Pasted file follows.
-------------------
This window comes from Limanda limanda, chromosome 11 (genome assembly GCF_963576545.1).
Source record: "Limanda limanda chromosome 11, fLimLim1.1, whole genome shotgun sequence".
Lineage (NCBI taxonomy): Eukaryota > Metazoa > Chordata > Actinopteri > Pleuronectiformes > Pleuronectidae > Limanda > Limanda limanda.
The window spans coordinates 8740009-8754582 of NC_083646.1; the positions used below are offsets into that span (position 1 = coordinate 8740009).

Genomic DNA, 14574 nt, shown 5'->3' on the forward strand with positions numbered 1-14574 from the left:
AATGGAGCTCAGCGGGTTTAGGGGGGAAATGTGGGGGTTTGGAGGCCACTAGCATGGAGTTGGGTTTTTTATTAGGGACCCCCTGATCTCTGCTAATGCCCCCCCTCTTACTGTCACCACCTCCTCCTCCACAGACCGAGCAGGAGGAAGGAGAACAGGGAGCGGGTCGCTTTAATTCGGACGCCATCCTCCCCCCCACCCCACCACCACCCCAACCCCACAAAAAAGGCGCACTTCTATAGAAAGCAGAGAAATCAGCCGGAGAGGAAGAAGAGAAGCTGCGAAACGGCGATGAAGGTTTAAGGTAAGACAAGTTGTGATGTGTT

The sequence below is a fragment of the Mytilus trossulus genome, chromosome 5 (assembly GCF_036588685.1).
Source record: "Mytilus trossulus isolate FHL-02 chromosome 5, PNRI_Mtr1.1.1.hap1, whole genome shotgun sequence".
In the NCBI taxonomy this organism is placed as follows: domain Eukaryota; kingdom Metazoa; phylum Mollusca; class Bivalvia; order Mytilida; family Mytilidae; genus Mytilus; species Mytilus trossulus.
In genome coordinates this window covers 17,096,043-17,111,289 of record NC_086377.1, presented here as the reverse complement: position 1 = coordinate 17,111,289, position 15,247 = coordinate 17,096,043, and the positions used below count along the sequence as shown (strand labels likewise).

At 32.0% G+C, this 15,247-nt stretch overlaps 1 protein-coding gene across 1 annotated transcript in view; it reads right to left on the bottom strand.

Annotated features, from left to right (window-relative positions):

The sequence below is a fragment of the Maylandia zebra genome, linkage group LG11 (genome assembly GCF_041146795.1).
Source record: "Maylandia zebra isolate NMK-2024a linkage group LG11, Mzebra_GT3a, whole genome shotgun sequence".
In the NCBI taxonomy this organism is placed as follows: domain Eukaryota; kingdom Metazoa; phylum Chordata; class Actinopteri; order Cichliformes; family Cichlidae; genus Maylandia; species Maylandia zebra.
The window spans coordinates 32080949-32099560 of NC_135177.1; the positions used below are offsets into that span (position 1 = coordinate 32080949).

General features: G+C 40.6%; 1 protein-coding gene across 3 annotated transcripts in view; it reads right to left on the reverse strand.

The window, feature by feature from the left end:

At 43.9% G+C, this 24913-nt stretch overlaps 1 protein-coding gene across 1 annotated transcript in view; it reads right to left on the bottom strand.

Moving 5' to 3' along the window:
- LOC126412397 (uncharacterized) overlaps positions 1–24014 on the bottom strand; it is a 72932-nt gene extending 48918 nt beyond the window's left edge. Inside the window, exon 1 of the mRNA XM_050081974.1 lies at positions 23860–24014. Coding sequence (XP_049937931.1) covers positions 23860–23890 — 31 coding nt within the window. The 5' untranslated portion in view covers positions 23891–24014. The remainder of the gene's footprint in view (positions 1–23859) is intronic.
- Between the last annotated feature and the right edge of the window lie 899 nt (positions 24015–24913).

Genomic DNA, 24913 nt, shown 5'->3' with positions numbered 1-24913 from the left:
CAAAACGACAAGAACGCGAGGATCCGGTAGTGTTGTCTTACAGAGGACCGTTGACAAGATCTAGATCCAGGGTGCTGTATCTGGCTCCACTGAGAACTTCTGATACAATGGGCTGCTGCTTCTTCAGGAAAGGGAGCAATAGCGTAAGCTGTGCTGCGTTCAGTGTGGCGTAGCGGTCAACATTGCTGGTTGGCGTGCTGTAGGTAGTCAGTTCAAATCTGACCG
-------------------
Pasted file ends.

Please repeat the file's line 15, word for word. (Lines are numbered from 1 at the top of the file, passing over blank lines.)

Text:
In the NCBI taxonomy this organism is placed as follows: domain Eukaryota; kingdom Metazoa; phylum Chordata; class Actinopteri; order Cichliformes; family Cichlidae; genus Maylandia; species Maylandia zebra.